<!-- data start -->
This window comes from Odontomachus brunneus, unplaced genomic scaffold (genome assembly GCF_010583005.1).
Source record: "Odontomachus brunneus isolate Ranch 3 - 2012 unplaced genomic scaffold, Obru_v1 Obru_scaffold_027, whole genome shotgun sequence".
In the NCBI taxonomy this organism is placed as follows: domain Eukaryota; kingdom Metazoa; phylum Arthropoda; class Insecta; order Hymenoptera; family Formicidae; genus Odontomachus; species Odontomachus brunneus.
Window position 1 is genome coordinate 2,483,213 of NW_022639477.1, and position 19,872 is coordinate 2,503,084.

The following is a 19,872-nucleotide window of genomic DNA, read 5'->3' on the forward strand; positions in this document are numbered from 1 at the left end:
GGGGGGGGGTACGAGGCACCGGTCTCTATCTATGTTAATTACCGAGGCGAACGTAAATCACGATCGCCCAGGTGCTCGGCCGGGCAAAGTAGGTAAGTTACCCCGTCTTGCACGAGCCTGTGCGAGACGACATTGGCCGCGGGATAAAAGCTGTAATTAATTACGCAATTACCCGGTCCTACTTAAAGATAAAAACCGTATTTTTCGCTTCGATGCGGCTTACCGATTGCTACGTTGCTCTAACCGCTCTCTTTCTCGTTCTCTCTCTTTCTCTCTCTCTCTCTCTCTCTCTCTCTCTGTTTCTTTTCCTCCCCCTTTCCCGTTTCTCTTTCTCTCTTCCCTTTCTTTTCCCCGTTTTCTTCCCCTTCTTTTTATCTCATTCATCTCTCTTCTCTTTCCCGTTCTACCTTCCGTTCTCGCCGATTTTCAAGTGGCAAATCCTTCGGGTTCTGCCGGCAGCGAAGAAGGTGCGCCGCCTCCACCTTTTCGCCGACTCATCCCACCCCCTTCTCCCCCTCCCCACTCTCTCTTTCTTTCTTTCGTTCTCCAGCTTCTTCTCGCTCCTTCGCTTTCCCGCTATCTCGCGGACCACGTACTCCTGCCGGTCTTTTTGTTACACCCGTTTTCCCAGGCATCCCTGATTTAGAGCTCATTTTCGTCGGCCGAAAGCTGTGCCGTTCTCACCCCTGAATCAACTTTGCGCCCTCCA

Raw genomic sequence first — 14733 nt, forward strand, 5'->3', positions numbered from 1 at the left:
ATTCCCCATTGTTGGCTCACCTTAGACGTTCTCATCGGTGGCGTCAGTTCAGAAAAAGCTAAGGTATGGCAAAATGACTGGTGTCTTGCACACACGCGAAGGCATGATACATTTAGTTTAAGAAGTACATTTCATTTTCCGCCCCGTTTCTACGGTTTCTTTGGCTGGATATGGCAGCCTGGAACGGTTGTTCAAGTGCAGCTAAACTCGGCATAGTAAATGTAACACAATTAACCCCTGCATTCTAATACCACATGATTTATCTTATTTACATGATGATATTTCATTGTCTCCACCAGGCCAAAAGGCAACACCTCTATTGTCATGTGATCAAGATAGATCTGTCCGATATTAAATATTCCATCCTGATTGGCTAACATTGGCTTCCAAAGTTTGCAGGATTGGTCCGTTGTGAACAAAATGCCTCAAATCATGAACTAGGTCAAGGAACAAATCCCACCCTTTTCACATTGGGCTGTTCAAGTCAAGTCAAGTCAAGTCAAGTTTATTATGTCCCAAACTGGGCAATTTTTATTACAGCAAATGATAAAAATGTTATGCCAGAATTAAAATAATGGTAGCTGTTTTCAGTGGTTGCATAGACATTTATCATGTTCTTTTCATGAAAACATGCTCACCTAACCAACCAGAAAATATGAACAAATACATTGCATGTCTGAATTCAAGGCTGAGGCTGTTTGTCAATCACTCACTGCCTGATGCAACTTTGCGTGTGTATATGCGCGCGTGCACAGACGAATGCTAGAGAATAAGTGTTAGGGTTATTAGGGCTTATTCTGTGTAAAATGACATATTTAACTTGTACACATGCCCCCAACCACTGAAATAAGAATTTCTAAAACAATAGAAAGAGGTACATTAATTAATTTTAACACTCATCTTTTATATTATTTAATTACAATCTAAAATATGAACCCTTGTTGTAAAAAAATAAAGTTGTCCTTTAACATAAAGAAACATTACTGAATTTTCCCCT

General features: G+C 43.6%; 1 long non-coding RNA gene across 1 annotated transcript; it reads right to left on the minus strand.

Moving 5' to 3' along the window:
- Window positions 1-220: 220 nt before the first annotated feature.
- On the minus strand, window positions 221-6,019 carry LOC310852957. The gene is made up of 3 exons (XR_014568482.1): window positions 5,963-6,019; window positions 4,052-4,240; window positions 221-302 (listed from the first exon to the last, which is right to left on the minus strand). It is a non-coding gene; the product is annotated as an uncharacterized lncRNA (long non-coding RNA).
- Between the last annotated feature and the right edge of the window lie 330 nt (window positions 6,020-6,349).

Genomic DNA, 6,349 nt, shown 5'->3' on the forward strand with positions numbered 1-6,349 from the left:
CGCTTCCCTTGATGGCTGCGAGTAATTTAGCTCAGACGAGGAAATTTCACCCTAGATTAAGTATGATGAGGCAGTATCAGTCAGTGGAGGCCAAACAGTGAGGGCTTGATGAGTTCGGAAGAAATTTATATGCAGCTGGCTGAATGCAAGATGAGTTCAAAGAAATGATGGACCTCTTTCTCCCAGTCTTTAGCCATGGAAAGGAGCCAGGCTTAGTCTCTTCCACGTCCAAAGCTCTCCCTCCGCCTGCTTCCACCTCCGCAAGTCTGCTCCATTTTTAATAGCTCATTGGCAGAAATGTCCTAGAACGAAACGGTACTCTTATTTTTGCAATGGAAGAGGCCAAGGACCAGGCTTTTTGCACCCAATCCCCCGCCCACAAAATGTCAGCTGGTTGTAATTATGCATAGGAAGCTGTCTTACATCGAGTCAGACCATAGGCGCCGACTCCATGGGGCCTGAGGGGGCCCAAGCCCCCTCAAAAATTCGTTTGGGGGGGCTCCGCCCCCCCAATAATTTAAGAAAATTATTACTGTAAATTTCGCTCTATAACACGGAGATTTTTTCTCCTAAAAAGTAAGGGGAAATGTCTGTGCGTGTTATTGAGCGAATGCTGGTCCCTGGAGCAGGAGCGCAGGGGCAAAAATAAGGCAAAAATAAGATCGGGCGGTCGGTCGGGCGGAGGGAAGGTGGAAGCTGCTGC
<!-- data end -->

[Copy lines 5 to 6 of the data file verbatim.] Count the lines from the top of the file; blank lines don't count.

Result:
The following is a 19,872-nucleotide window of genomic DNA, read 5'->3' on the forward strand; positions in this document are numbered from 1 at the left end:
GGGGGGGGGTACGAGGCACCGGTCTCTATCTATGTTAATTACCGAGGCGAACGTAAATCACGATCGCCCAGGTGCTCGGCCGGGCAAAGTAGGTAAGTTACCCCGTCTTGCACGAGCCTGTGCGAGACGACATTGGCCGCGGGATAAAAGCTGTAATTAATTACGCAATTACCCGGTCCTACTTAAAGATAAAAACCGTATTTTTCGCTTCGATGCGGCTTACCGATTGCTACGTTGCTCTAACCGCTCTCTTTCTCGTTCTCTCTCTTTCTCTCTCTCTCTCTCTCTCTCTCTCTCTGTTTCTTTTCCTCCCCCTTTCCCGTTTCTCTTTCTCTCTTCCCTTTCTTTTCCCCGTTTTCTTCCCCTTCTTTTTATCTCATTCATCTCTCTTCTCTTTCCCGTTCTACCTTCCGTTCTCGCCGATTTTCAAGTGGCAAATCCTTCGGGTTCTGCCGGCAGCGAAGAAGGTGCGCCGCCTCCACCTTTTCGCCGACTCATCCCACCCCCTTCTCCCCCTCCCCACTCTCTCTTTCTTTCTTTCGTTCTCCAGCTTCTTCTCGCTCCTTCGCTTTCCCGCTATCTCGCGGACCACGTACTCCTGCCGGTCTTTTTGTTACACCCGTTTTCCCAGGCATCCCTGATTTAGAGCTCATTTTCGTCGGCCGAAAGCTGTGCCGTTCTCACCCCTGAATCAACTTTGCGCCCTCCA